“Basically, there is the same idea of bringing together the environment and the economy, and the society. And that all these important concepts are taking into account in the process of making decisions about our lives, our consumption, our production and the way we organize our activities,” he said.
Markandya said all those ideas are varying names for essentially the same thing. But despite this glut of terms, it was the green economy that was chosen as the economic base for sustainable development at the United Nations’ Rio+20 summit on sustainable development in 2012, and it remains a core concept for those combating climate change.
Though successful now, it took many years for Markandya to bring his idea to life. His own rise has largely followed that of the concept he created. Things were very different back in the 1960s when he started his research career in Britain, where he arrived after fleeing Pakistan with his family and a stint in Uganda. At the time, the U.K. was suffering from an economic slowdown—the emphasis was on living standards and much less about their impact on the environment. In the environmental economics field, there were few experts and little interest.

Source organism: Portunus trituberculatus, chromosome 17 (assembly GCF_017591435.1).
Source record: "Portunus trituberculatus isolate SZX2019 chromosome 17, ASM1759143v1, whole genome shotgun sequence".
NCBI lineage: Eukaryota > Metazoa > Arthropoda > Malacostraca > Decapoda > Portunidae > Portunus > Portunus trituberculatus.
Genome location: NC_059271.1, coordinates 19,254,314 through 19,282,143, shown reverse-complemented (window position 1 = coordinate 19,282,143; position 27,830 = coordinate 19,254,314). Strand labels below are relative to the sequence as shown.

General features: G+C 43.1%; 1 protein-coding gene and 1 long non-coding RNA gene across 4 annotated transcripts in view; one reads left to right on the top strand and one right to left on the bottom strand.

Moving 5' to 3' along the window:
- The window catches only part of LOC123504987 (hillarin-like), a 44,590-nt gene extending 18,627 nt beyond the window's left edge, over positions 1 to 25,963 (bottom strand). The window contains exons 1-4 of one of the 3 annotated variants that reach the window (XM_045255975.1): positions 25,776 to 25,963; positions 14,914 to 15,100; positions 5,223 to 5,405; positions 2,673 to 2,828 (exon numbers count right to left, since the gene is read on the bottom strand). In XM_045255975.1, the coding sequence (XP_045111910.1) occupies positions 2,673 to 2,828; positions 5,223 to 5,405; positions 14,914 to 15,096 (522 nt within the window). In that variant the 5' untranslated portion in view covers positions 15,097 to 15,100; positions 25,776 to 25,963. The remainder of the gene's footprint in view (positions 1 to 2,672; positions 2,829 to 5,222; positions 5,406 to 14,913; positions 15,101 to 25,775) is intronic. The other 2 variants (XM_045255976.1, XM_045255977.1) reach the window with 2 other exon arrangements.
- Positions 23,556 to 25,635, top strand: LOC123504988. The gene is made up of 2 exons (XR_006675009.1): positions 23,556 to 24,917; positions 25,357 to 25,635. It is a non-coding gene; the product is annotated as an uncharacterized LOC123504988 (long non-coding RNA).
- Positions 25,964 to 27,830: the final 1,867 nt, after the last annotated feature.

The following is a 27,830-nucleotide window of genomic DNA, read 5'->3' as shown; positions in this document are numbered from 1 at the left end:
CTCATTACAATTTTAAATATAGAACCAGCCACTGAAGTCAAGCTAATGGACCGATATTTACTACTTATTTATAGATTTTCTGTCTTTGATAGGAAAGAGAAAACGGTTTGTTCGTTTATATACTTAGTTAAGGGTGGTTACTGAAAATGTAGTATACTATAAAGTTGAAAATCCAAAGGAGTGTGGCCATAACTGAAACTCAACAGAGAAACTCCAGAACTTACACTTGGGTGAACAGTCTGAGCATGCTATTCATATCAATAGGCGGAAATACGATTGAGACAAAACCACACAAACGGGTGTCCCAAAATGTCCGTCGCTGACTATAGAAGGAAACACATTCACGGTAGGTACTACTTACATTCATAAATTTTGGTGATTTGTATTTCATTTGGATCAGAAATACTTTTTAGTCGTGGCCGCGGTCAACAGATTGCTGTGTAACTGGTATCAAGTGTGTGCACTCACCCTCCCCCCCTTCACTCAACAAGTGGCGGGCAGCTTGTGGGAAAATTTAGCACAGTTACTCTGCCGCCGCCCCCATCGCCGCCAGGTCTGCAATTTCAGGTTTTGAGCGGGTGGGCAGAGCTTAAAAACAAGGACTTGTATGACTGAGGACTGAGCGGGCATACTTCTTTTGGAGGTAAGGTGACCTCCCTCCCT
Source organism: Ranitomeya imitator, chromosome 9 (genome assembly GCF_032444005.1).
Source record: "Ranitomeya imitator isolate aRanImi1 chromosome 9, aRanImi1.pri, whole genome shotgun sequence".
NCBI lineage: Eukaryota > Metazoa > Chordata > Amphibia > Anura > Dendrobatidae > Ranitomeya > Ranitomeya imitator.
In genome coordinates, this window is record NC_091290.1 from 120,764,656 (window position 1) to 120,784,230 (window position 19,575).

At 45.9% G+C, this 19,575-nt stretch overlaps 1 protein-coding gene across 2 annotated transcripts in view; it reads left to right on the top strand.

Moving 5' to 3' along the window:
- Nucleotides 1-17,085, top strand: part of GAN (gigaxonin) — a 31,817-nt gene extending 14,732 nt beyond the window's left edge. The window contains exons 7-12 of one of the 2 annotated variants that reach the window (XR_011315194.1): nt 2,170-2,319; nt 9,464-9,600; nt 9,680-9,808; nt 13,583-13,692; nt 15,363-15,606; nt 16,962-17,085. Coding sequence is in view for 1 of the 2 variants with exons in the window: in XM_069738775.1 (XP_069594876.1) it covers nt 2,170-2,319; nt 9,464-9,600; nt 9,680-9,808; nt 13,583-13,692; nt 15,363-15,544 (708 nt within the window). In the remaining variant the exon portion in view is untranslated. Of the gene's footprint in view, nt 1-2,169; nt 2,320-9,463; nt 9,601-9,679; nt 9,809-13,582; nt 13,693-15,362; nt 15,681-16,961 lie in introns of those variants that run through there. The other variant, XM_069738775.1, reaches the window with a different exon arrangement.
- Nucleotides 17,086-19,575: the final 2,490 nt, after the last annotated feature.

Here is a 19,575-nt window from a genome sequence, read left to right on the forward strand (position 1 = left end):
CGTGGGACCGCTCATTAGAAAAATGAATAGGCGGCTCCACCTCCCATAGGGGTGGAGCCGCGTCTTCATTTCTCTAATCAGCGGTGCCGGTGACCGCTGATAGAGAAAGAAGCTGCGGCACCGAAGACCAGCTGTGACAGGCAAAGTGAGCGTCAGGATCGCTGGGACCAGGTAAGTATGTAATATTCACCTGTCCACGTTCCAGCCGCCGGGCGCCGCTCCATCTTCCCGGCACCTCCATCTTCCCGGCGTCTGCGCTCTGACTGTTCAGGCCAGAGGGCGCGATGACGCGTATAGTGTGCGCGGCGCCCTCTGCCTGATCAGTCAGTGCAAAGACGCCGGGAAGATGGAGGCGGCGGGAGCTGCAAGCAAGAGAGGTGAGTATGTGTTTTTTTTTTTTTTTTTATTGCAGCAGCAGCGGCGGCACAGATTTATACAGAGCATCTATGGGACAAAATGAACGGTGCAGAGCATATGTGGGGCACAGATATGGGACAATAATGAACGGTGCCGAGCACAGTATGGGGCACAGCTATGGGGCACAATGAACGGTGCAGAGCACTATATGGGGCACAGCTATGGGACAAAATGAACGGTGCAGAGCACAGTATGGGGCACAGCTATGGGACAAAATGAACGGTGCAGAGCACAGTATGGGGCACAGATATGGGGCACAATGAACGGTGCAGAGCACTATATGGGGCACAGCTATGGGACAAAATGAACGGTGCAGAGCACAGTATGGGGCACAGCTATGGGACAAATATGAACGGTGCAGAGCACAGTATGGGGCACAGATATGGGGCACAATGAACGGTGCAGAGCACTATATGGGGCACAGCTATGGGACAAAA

Like many others, Markandya studied economics as well as econometrics, which was popular at that time, but he felt he would contribute less in these fields than he would in environmental economics. So he persuaded his supervisor at the London School of Economics to accept an unusual topic where, among other things, he tried to put values on things that did not have a value before, like air and noise pollution. This was the beginning of his mission to achieve a global commitment to the incorporation of social and environmental targets into classical short-term economic thinking.